Training Events for 2019

Have you noticed that the CAPP and PREP training calendar for 2019 is posted on the website? If not, take a look!

If you are a Health Educator Supervisor the training calendar will assist you in planning professional development for your educators, in particular newly hired educators. Keep in mind which trainings are mandatory and which ones are recommended. (You can find that on Working with ACT for Youth — scroll down to the table.)

A few gaps…

One mandatory training, the Training of Educators for Project AIM, still needs to be confirmed. Most likely it will be offered in May. A few webinars are still under development as well. We will update the calendar as soon as possible. Not listed are learning community meetings such as the ones for the Supervisor Learning Collaborative or Component 2 Providers.  We will send separate notices for these events.

Exciting News!

We are developing a couple of new workshops this year:

  • Gender and Sexuality
  • Creating Inclusive Program Environments for Youth with Different Abilities

ORS drop-in sessions are new as well. The evaluation team has scheduled quarterly drop-in web sessions for folks who have questions about online reporting system and/or want to fine-tune their skills using the ORS.

Registration Changes

As usual we will send out registration notices a month prior to workshops and trainings. We will be moving towards an online registration process. Stay tuned for that.

We are looking forward to a productive 2019 training year!

Jutta Dotterweich

— Jutta

Farewell, Divine!

As many of you have heard, Divine has accepted an exciting new position at Binghamton University and will be leaving us at the end of this week.

Having served on both the Evaluation and TA/Training teams, Divine is a true team player who has contributed enormously to our work. She has always been willing to stretch to meet new challenges. We’ll miss her thoughtful insights, warmth, steadiness — and her infectious laugh!

We are happy for you, Divine, but we will miss you so much!

– The ACT for Youth team

Mary, Divine, Michele, and Heather at Provider Day in Albany, 2016

 

Sara, Heather, Ravhee, Divine, Michele in Albany, 2014

Divine and Brian in Kennedy office, 2013

Brian, Divine, Christy, Jenny working in conference room, 2014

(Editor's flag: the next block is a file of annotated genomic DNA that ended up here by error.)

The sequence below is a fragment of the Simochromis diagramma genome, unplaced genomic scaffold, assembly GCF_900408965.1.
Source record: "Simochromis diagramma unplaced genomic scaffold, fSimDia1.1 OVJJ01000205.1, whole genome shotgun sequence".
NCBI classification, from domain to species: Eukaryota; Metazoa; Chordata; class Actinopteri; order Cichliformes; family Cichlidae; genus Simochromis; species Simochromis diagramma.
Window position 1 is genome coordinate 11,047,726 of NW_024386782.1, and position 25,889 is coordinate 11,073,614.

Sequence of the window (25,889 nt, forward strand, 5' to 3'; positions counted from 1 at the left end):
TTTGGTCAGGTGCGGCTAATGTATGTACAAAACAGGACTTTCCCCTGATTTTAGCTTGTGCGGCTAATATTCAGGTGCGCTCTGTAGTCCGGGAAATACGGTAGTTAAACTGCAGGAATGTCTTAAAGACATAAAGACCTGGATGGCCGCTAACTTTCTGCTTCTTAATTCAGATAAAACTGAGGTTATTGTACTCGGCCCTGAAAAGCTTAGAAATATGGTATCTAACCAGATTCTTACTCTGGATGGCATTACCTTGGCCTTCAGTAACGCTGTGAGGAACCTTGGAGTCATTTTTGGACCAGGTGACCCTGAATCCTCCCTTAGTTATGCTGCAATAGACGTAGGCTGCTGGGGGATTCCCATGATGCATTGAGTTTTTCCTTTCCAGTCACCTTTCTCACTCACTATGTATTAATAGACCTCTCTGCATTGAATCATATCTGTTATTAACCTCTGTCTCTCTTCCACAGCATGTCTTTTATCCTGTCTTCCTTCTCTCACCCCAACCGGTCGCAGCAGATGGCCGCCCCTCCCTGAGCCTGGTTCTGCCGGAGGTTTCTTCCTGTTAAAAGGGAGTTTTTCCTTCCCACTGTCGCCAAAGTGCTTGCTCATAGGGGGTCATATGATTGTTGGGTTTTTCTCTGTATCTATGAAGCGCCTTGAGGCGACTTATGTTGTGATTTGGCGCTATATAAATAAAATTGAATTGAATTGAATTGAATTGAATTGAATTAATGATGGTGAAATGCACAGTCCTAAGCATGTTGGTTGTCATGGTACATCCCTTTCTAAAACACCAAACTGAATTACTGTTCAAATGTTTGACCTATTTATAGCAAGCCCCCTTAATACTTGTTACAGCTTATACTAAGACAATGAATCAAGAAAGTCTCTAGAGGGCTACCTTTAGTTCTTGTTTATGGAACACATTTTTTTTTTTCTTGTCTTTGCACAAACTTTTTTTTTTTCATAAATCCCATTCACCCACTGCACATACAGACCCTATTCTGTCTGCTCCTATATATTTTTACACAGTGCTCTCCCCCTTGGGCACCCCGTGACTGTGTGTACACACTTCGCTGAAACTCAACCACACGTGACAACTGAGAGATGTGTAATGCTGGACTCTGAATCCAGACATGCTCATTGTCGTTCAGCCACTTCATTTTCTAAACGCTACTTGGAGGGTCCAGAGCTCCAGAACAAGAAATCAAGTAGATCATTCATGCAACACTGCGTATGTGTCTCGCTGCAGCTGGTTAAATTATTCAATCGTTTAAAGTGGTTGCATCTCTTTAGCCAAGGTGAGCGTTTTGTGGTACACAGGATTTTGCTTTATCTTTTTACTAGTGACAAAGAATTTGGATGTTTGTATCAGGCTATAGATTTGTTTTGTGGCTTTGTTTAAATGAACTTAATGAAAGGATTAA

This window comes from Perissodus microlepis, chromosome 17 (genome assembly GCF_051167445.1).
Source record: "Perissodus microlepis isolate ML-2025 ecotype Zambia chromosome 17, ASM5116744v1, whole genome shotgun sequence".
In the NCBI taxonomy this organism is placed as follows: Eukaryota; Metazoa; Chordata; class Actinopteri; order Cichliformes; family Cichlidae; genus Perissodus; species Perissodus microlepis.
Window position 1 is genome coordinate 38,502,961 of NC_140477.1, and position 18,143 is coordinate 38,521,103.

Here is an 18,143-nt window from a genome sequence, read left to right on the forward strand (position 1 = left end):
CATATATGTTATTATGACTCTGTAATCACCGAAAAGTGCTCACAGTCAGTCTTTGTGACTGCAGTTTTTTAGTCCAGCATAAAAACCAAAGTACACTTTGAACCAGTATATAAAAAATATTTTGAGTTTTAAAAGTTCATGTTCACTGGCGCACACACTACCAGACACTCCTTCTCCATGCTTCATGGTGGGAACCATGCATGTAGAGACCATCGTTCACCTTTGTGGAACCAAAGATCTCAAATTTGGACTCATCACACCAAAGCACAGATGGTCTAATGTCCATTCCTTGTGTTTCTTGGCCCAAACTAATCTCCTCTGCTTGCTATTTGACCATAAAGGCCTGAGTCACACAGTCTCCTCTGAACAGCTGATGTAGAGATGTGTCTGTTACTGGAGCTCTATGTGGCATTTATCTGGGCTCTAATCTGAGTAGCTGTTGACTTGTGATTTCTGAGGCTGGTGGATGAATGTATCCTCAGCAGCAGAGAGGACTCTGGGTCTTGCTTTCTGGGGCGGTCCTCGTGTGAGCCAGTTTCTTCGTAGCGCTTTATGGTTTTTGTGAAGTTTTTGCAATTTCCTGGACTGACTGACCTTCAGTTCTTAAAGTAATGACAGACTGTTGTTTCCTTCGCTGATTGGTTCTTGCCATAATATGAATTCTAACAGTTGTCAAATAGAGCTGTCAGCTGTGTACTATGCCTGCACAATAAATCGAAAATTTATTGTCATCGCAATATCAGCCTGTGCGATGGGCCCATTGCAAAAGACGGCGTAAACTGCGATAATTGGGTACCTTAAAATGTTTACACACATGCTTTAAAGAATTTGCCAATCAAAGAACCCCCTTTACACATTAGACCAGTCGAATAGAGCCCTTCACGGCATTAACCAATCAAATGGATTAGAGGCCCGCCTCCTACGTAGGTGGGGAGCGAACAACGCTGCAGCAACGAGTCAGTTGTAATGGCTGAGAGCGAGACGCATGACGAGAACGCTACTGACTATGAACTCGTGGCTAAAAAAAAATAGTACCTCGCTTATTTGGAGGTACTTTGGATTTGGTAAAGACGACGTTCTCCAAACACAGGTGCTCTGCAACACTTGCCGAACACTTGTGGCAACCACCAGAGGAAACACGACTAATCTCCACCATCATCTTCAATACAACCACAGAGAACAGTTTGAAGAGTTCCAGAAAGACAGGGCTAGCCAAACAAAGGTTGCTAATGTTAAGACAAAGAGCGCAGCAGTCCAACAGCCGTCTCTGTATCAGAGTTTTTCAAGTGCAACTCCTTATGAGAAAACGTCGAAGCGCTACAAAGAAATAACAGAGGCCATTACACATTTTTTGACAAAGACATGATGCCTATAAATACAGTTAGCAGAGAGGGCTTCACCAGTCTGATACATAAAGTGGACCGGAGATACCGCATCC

Michele, Divine 2017

Beth, Michele, Divine, and Heather, 2017

Educators: Are You Certified?

CHES© and MCHES©, or Certified Health Education Specialist and Masters of Certified Health Education Specialist, are national and international certifications for health educators. CHES is for entry-level health educators and MCHES is designed for specialists with at least five years of experience. These certifications are offered by the nonprofit organization National Commission for Health Education Credentialing (NCHEC), whose mission is to “enhance the professional practice of Health Education by promoting and sustaining a credentialed body of Health Education Specialists.”

To become certified, one must pass an examination that assesses one’s competence in the possession, application, and interpretation of Seven Areas of Responsibility:

Area I: Assess Needs, Resources, and Capacity for Health Education/Promotion
Area II: Plan Health Education/Promotion
Area III: Implement Health Education/Promotion
Area IV: Conduct Evaluation and Research Related to Health Education/Promotion
Area V: Administer and Manage Health Education/Promotion
Area VI: Serve as a Health Education/Promotion Resource Person
Area VII. Communicate, Promote, and Advocate for Health, Health Education/Promotion, and the Profession

Once certified, one must pay an annual $55 renewal fee and obtain 75 continuing education contact hours every five years for recertification.

Who is eligible?

Basic requirements to be eligible for the exam include:

  • Official transcript clearly showing health education major

OR

  • Official transcript reflecting at least 25 semester hours or 37 quarter hours with specific preparation addressing the Seven Areas of Responsibility and Competency for Health Education Specialists.